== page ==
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Roger Touhy

“Al says this is virgin territory for whore houses” Capone killer Frankie Rio, 1928, explaining to Roger Touhy why the Mob was moving into Touhy’s territory





Roger Touhy (1898-December 16, 1959) was a Prohibition-era gangster in Chicago, Illinois. He is best known for being framed for the 1933 faked kidnapping of John "Jake the Barber" Factor, a brother of cosmetics manufacturer Max Factor, Sr. Despite numerous appeals and at least one court ruling freeing him, Touhy was not released from prison until November 1959. He was murdered by unnamed gunmen less than a month later.

Roger Touhy was born to James Touhy, an Irish immigrant. James Touhy became a policeman, and he and his wife raised their six sons and one daughter on Chicago's Near West Side. When Roger Touhy was a small child, his mother died in a fire.

He grew up to be 5'6" tall, with curly hair and a beak nose. He was also highly intelligent. James Touhy was unable to properly care for his children, and five of the six sons became criminals. Jim Touhy, Jr. was shot by a policeman during a robbery in 1917. John Touhy was killed by gunmen belonging to Al Capone's Chicago Outfit in 1927.

Joe Touhy was shot by Capone gunmen in 1929. Tommy "The Terrible" Touhy became a major organized crime figure in Chicago, and was named "Public Enemy Number One" in 1934. Only Eddie Touhy stayed out of trouble (he became a bartender)

Roger, too, stayed out of crime—at first. He quit school after the eighth grade and worked at various times as a telegrapher, oil field worker, and union organizer. He enlisted in the U.S. Navy in World War I. After the war, Touhy married Clara Morgan in 1923. He became a cab driver, and then an automobile salesman. His auto sales career proved to be a lucrative one, but he quit the business to form a trucking company in Des Plaines with his brothers Tommy and Eddie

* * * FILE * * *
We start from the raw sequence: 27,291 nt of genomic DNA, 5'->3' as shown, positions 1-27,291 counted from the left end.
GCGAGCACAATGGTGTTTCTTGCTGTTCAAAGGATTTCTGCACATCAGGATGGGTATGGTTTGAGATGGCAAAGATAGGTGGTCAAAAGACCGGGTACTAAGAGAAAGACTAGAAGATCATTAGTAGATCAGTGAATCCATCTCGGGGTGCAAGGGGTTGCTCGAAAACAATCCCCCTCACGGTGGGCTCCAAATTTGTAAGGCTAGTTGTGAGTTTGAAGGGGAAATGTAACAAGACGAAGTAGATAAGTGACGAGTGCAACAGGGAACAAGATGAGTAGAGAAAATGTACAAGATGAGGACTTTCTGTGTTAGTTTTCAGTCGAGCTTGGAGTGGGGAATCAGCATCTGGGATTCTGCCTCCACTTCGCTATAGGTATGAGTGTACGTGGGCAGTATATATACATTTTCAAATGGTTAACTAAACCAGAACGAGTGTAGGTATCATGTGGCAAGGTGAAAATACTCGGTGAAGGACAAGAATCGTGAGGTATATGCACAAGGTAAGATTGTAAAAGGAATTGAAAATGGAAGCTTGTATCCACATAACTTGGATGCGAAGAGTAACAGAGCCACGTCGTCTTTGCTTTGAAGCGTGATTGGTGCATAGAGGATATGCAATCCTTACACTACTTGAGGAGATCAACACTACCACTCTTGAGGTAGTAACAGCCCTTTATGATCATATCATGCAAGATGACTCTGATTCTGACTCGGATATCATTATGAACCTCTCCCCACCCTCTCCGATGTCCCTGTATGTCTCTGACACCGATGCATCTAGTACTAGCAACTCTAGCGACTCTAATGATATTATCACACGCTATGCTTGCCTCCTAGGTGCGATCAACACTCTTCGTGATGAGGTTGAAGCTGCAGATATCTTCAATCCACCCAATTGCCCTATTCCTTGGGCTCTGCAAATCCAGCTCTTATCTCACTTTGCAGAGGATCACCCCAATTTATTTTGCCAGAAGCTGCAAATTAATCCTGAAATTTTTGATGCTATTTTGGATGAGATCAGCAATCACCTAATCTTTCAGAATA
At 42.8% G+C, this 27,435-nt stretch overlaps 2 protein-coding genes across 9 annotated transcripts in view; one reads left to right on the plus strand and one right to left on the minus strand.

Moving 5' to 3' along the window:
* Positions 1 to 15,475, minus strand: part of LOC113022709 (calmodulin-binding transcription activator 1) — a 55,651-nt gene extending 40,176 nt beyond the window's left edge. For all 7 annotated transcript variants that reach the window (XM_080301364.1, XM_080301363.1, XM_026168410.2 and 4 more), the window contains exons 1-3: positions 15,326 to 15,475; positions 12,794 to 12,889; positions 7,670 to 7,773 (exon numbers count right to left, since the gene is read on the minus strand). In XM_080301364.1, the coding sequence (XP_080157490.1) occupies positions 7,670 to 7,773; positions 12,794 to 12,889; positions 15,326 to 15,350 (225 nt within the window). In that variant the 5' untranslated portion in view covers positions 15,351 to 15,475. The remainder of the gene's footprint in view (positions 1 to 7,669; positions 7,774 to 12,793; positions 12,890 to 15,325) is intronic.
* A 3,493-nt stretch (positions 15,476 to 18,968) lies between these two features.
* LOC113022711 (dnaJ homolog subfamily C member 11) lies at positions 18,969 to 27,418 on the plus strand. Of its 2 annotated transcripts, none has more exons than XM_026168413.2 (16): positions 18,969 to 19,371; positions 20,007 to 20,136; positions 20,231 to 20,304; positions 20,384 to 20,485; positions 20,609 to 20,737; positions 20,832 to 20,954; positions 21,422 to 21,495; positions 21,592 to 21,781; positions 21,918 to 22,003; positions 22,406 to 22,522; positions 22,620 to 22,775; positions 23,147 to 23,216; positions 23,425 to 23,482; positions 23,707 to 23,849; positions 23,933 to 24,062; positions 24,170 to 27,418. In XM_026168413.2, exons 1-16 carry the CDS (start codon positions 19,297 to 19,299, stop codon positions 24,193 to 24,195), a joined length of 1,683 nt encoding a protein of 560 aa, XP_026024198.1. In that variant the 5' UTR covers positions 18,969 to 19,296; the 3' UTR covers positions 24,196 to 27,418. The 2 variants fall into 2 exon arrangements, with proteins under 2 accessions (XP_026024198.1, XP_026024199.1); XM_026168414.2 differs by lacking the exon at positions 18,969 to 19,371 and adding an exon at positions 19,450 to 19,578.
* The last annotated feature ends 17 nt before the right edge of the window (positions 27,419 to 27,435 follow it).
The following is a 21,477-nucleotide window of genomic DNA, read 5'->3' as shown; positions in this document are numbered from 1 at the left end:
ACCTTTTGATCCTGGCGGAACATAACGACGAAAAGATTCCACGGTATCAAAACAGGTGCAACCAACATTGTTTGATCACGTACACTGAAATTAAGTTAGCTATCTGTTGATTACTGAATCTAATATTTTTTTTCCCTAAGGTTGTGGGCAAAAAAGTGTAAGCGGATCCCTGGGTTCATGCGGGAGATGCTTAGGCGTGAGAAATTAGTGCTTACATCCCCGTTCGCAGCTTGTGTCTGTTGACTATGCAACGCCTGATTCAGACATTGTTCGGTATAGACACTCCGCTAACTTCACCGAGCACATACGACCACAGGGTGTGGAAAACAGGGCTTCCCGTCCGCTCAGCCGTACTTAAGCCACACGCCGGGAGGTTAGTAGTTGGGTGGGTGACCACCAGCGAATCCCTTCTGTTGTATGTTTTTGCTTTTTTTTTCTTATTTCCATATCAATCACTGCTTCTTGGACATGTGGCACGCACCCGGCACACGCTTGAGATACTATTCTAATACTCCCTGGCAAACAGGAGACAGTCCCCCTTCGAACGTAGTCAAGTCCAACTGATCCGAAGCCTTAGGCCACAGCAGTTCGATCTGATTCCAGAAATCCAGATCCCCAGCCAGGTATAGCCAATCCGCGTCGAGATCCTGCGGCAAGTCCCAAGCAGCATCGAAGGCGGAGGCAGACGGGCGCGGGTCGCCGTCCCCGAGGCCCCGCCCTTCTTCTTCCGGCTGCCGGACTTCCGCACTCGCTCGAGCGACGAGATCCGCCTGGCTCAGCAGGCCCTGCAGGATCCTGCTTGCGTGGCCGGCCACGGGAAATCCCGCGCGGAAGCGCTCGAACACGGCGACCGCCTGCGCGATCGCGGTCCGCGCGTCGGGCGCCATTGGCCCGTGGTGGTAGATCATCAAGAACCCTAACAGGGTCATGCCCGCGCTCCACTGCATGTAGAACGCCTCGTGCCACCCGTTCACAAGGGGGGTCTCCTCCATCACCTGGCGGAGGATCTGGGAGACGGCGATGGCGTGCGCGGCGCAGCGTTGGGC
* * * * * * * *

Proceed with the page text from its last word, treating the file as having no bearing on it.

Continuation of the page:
With the onset of Prohibition, Touhy and his brothers began distributing illegal beer and liquor in the northwest suburbs of Chicago. Touhy partnered with Matt Kolb, who was already supplying the Chicago Outfit with a third of its beer as well as running highly profitable gambling and loan sharking operations north of Chicago. Together, the two men established a brewery and cooperage, and produced a high quality beer. They soon were selling 1,000 barrels a week at $55 a barrel (for a profit of 92 percent).


In 1926, Touhy expanded into illegal gambling and installed slot machines in saloons throughout the northwest Chicago suburbs. By 1926, his slot machine operations alone grossed over $1 million a year ($11.9 million in 2007 dollars)


By 1929, Al Capone was ordering hundreds of barrels of beer a week from Roger Touhy. Envious of the stranglehold Touhy had on the northwest suburbs and unwilling to pay Touhy the high per-barrel cost of his quality beer, Capone wanted Touhy's organization. That year, he sent Jack "Machine Gun" McGurn and Louis "Little New York" Campagna to Touhy's headquarters in Schiller Park. Touhy refused to hand over his operations to Capone.


In 1931, Capone sent two more of his men, Frank Rio and Willie Heeney, to demand that Touhy once more hand over his operation. At this time, Touhy had no armed men among his gang members. Recognizing, however, that Capone would try to muscle him after his initial refusal, Touhy approached local law enforcement officers and others to ask for their support.

He explained that he merely wanted to sell liquor, but domination by Capone would bring lawlessness, gambling and prostitution. Worried local leaders agreed to help. Local merchants refused to use Capone's gambling punchboards or buy his low-quality beer. When Rio and Heeney met with Touhy, off-duty police and local farmers lounged about in the building. The show of force unnerved Capone's men, who reported that Touhy's gang had hundreds of armed men.